Nidi62 writes: The GAO, through a fictitious company, recently requisitioned parts from China in order to determine if the Chinese government was living up to its promises of battling counterfiet parts. The report from the GAO found that " 334 of 396 vendors who offered to sell parts to the fictitious company were from China" and that " all 16 parts eventually purchased by the fake company came from 13 China-based vendors and all were determined by an independent testing laboratory to be counterfeit." The parts requested were supposedly for use in F-15s, MV-22 Ospreys, and nuclear submarines, and were asked to be new parts. It also says that over the past 3 years, over 1 million counterfeit parts have been found to have come from Chinese companies. This stands in sharp contrast to the Chinese government's promise to clamp down on the production of counterfeit parts in China
MrSeb writes: "In Kurt Vonnegut’s 'Player Piano,' workers displaced by robots find themselves with an abundance of material goods but a lack of jobs. Watching robots like those from Kiva — recently acquired by Amazon for nearly a billion dollars — zip around warehouses fetching products, it’s easy to wonder whether his dark vision of the future is becoming part of ours. The last 50 years have seen dramatic advances in robotic technology and machines have been made suitable for a dramatically increased number of tasks. The path hasn’t been smooth, though, and it hasn’t proceeded in a way anyone expected, but robots are coming of age in one area after another — most recently warehouse automation. Warehouse robots are a logical evolution of the conveyor belt. They are highly mobile and capable of navigating themselves around the complex environment of a distribution facility. Often they have no arms at all, and simply act as glorified, motorized hydraulic jacks, ferrying loads from one place to another. If you've ever wondered how Amazon keeps its prices low, here's your answer: It's the robots."
supersloshy writes: The popular GNOME desktop environment has just announced the release of version 3.4. User-facing updates include, among others, a new look for many GNOME applications, smooth scrolling support in GTK, integrated document search in GNOME Shell, a new dynamic background, improved accessibility configuration options, new high-contrast icons, and more documentation. Developer-facing improvements include the release of GTK+ 3.4 and updates to standard GNOME libraries as part of the latest GNOME Developer Platform. For more information, you can read the full release notes at this webpage.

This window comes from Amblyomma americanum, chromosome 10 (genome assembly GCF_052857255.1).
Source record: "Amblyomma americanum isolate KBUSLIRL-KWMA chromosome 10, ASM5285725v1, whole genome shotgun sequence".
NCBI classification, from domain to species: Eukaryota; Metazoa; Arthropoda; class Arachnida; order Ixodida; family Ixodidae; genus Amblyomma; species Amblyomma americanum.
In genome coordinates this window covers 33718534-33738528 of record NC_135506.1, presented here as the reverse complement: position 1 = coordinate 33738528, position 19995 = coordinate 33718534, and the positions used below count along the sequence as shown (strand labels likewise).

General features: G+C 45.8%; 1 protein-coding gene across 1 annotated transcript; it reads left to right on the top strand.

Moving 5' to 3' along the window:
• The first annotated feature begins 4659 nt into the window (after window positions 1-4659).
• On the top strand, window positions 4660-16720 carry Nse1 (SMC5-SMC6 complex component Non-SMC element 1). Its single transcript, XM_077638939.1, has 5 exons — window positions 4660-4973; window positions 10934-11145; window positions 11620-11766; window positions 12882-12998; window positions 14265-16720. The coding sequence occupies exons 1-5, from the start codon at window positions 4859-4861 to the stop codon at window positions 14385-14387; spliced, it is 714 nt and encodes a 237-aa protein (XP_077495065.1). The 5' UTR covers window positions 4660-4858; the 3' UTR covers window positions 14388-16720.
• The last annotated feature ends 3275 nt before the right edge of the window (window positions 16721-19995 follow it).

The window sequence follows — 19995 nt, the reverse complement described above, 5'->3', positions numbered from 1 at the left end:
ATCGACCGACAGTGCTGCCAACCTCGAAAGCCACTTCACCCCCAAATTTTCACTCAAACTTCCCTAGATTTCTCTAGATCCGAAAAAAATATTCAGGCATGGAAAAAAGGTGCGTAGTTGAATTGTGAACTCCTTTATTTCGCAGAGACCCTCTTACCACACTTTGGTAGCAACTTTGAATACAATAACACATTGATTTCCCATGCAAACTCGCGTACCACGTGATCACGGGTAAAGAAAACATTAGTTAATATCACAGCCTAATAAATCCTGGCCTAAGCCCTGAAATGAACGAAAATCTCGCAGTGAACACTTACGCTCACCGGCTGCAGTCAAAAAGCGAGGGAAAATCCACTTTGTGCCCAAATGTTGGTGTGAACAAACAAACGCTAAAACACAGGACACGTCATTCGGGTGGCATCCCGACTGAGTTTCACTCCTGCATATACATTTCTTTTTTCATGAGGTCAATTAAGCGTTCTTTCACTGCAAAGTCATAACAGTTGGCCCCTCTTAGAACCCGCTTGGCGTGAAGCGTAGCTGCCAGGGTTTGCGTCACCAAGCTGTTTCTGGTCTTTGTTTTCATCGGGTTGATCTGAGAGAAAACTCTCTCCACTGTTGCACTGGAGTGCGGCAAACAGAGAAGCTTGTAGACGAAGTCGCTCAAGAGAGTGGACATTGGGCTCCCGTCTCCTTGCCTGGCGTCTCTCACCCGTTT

tsu doh nimh writes: Experts from across the security industry collaborated this week to quarantine more than 110,000 Microsoft Windows PCs that were infected with the Khelios worm, a contagion that forces infected PCs to blast out junk email advertising rogue Internet pharmacies. But within hours of the takedown, miscreants launched Khelios.C, a new version that appears to be spreading via Facebook links.
penciling_in writes: Paul Vixie shares his personal account of the DNSChanger takedown operation working with FBI and a worldwide team. He also explains the delay issues in identifying and notifying victims which resulted in FBI asking the judge for an extension and were given four more months. 'On July 9 2012 the replacement DNS servers operated by ISC will be shut down and any victims who still depend on these servers will face new risks,' he warns. A half dozen national Internet security teams around the world have created special web sites that will display a warning message to potential victims of the DNS Changer infection. The full list of these "DNS Checking" web sites is published on the DCWG's web site.
Volanin writes: The e-book versions of Harry Potter are being released through Pottermore, and Rowling has chosen to do a number of interesting things with them, including releasing them without DRM restrictions.
One of the encouraging things about the Pottermore launch is that the books will be available on virtually every platform simultaneously, including the Sony Reader, the Nook, the Kindle and Google’s e-book service.
Even Amazon has bowed to the power of the series and done what would previously have seemed unthinkable: it sends users who come to the titles on Amazon to Pottermore to finish the transaction.